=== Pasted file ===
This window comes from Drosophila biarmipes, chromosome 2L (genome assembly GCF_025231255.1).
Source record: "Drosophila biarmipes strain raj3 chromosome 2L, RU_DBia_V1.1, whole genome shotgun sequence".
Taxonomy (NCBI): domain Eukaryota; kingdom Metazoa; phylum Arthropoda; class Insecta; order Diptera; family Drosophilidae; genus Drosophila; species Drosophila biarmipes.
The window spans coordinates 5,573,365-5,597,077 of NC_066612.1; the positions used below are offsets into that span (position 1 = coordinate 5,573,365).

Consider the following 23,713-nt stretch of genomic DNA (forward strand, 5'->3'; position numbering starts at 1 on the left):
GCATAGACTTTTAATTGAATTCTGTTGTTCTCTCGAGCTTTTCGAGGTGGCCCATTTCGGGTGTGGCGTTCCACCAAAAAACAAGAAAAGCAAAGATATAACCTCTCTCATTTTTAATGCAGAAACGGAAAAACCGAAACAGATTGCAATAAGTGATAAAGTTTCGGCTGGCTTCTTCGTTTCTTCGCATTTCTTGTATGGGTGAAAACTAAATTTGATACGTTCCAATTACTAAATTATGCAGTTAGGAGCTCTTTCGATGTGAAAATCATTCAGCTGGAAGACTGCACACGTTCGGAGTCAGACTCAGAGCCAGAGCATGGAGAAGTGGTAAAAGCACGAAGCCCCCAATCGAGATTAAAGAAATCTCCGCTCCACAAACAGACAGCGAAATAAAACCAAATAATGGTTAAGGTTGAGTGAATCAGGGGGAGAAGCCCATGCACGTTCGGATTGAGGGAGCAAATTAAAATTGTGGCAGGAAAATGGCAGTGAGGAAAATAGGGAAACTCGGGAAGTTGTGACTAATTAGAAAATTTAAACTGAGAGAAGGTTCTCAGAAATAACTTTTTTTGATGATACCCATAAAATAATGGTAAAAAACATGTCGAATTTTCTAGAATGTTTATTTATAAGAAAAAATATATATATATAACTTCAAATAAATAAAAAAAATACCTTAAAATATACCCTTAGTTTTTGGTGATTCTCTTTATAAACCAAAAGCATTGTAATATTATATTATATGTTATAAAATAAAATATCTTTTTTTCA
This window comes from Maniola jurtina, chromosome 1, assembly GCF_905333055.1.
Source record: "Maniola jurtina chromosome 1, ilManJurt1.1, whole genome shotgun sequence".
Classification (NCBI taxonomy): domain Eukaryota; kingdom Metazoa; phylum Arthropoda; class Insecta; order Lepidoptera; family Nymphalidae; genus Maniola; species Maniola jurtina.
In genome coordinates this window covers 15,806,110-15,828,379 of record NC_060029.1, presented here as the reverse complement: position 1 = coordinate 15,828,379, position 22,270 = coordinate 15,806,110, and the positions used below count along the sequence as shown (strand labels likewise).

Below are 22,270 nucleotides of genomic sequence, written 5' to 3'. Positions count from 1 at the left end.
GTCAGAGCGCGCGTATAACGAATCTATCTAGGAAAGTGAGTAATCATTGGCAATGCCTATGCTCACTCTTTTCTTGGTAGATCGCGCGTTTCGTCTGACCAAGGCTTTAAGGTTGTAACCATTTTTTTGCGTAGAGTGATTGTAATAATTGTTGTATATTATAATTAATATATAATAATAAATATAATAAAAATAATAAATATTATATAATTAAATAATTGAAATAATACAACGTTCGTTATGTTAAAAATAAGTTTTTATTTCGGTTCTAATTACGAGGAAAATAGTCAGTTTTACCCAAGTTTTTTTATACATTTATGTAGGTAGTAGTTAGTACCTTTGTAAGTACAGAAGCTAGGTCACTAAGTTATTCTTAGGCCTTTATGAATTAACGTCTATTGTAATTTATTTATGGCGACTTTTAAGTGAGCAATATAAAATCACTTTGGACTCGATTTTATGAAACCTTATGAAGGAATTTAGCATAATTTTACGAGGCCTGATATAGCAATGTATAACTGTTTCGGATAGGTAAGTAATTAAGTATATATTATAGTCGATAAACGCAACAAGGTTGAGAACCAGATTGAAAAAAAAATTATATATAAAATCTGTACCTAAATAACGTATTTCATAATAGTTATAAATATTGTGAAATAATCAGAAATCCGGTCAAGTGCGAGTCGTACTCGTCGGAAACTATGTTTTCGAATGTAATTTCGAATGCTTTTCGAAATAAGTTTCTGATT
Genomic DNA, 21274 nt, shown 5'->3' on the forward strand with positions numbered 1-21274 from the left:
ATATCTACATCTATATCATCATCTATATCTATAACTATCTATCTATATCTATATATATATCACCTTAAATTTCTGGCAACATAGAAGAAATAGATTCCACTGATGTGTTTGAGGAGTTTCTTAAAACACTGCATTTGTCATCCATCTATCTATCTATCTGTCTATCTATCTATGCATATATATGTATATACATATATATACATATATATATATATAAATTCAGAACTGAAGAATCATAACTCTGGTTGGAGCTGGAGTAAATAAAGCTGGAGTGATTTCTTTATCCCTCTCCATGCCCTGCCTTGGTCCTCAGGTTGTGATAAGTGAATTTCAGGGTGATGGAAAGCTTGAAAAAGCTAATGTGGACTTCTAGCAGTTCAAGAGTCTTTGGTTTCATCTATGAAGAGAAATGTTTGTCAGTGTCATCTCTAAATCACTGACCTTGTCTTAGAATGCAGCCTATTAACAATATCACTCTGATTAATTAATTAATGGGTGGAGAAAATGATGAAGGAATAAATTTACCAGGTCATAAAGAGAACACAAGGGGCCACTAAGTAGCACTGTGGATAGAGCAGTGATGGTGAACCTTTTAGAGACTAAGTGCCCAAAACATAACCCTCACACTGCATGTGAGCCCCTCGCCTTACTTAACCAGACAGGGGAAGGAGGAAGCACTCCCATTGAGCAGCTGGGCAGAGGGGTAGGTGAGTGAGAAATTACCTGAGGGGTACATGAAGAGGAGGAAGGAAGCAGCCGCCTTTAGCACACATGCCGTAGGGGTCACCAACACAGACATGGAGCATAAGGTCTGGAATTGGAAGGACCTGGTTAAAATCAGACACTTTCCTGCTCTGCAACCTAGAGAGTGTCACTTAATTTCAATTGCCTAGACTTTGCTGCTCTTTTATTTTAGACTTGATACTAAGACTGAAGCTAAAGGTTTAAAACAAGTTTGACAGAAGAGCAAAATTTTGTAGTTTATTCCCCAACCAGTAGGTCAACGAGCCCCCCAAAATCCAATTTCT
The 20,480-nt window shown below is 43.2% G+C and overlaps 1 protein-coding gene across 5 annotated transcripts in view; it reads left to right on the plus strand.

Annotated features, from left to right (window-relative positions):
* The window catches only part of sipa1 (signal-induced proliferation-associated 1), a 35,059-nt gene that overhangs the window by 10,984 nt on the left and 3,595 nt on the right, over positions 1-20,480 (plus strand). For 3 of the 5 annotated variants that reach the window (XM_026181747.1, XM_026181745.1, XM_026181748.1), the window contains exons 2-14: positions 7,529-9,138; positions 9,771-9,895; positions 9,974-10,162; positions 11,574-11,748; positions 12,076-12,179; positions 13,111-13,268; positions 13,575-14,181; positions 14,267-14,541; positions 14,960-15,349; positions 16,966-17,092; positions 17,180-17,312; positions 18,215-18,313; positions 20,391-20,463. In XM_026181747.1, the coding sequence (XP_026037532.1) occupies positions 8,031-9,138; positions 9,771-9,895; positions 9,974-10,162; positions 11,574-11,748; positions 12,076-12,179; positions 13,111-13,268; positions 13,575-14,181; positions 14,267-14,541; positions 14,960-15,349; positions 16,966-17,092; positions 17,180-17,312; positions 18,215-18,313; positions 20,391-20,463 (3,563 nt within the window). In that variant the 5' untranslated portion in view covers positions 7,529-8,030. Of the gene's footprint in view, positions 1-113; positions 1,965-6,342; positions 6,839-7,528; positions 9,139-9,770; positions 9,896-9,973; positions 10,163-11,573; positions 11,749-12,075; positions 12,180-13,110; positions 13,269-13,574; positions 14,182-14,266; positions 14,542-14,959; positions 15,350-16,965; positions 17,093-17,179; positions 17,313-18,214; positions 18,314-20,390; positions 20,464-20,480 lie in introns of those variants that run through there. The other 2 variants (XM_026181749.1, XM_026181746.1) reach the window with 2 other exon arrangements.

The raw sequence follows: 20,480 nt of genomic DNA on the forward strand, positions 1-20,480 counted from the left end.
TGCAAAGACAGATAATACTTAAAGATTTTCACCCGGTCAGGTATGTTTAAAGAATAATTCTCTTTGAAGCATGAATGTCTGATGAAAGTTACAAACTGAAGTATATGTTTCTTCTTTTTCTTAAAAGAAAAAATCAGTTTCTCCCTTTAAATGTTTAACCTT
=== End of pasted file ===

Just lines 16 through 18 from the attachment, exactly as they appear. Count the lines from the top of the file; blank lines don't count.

Annotated features, from left to right (window-relative positions):
* The window catches only part of sipa1 (signal-induced proliferation-associated 1), a 35,059-nt gene that overhangs the window by 10,984 nt on the left and 3,595 nt on the right, over positions 1-20,480 (plus strand). For 3 of the 5 annotated variants that reach the window (XM_026181747.1, XM_026181745.1, XM_026181748.1), the window contains exons 2-14: positions 7,529-9,138; positions 9,771-9,895; positions 9,974-10,162; positions 11,574-11,748; positions 12,076-12,179; positions 13,111-13,268; positions 13,575-14,181; positions 14,267-14,541; positions 14,960-15,349; positions 16,966-17,092; positions 17,180-17,312; positions 18,215-18,313; positions 20,391-20,463. In XM_026181747.1, the coding sequence (XP_026037532.1) occupies positions 8,031-9,138; positions 9,771-9,895; positions 9,974-10,162; positions 11,574-11,748; positions 12,076-12,179; positions 13,111-13,268; positions 13,575-14,181; positions 14,267-14,541; positions 14,960-15,349; positions 16,966-17,092; positions 17,180-17,312; positions 18,215-18,313; positions 20,391-20,463 (3,563 nt within the window). In that variant the 5' untranslated portion in view covers positions 7,529-8,030. Of the gene's footprint in view, positions 1-113; positions 1,965-6,342; positions 6,839-7,528; positions 9,139-9,770; positions 9,896-9,973; positions 10,163-11,573; positions 11,749-12,075; positions 12,180-13,110; positions 13,269-13,574; positions 14,182-14,266; positions 14,542-14,959; positions 15,350-16,965; positions 17,093-17,179; positions 17,313-18,214; positions 18,314-20,390; positions 20,464-20,480 lie in introns of those variants that run through there. The other 2 variants (XM_026181749.1, XM_026181746.1) reach the window with 2 other exon arrangements.

The raw sequence follows: 20,480 nt of genomic DNA on the forward strand, positions 1-20,480 counted from the left end.